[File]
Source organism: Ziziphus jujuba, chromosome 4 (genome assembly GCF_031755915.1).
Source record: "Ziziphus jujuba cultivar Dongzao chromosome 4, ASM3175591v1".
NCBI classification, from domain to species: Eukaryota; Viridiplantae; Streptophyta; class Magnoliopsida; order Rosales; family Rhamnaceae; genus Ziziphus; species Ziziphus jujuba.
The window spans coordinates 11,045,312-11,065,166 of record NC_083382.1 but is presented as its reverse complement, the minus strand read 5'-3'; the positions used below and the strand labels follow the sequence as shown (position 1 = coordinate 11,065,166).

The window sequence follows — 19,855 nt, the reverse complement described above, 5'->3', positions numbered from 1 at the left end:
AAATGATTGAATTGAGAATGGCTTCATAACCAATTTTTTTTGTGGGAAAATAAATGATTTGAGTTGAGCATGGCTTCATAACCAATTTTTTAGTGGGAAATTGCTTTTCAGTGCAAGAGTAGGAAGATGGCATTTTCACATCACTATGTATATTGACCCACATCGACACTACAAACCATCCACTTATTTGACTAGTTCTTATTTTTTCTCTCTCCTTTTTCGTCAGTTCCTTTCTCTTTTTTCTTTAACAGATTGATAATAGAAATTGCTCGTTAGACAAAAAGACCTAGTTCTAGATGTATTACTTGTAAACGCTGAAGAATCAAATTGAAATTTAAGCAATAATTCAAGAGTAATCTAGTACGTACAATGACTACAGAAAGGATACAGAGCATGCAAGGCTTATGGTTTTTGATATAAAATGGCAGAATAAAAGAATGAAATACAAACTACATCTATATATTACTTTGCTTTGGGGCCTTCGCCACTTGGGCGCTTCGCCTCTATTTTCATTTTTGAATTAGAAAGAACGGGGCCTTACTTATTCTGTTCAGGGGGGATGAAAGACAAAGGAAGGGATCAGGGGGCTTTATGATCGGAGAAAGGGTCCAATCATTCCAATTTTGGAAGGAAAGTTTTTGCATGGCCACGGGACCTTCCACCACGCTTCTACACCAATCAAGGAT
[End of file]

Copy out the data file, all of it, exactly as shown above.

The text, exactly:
Source organism: Ziziphus jujuba, chromosome 4 (genome assembly GCF_031755915.1).
Source record: "Ziziphus jujuba cultivar Dongzao chromosome 4, ASM3175591v1".
NCBI classification, from domain to species: Eukaryota; Viridiplantae; Streptophyta; class Magnoliopsida; order Rosales; family Rhamnaceae; genus Ziziphus; species Ziziphus jujuba.
The window spans coordinates 11,045,312-11,065,166 of record NC_083382.1 but is presented as its reverse complement, the minus strand read 5'-3'; the positions used below and the strand labels follow the sequence as shown (position 1 = coordinate 11,065,166).

The window sequence follows — 19,855 nt, the reverse complement described above, 5'->3', positions numbered from 1 at the left end:
AAATGATTGAATTGAGAATGGCTTCATAACCAATTTTTTTTGTGGGAAAATAAATGATTTGAGTTGAGCATGGCTTCATAACCAATTTTTTAGTGGGAAATTGCTTTTCAGTGCAAGAGTAGGAAGATGGCATTTTCACATCACTATGTATATTGACCCACATCGACACTACAAACCATCCACTTATTTGACTAGTTCTTATTTTTTCTCTCTCCTTTTTCGTCAGTTCCTTTCTCTTTTTTCTTTAACAGATTGATAATAGAAATTGCTCGTTAGACAAAAAGACCTAGTTCTAGATGTATTACTTGTAAACGCTGAAGAATCAAATTGAAATTTAAGCAATAATTCAAGAGTAATCTAGTACGTACAATGACTACAGAAAGGATACAGAGCATGCAAGGCTTATGGTTTTTGATATAAAATGGCAGAATAAAAGAATGAAATACAAACTACATCTATATATTACTTTGCTTTGGGGCCTTCGCCACTTGGGCGCTTCGCCTCTATTTTCATTTTTGAATTAGAAAGAACGGGGCCTTACTTATTCTGTTCAGGGGGGATGAAAGACAAAGGAAGGGATCAGGGGGCTTTATGATCGGAGAAAGGGTCCAATCATTCCAATTTTGGAAGGAAAGTTTTTGCATGGCCACGGGACCTTCCACCACGCTTCTACACCAATCAAGGAT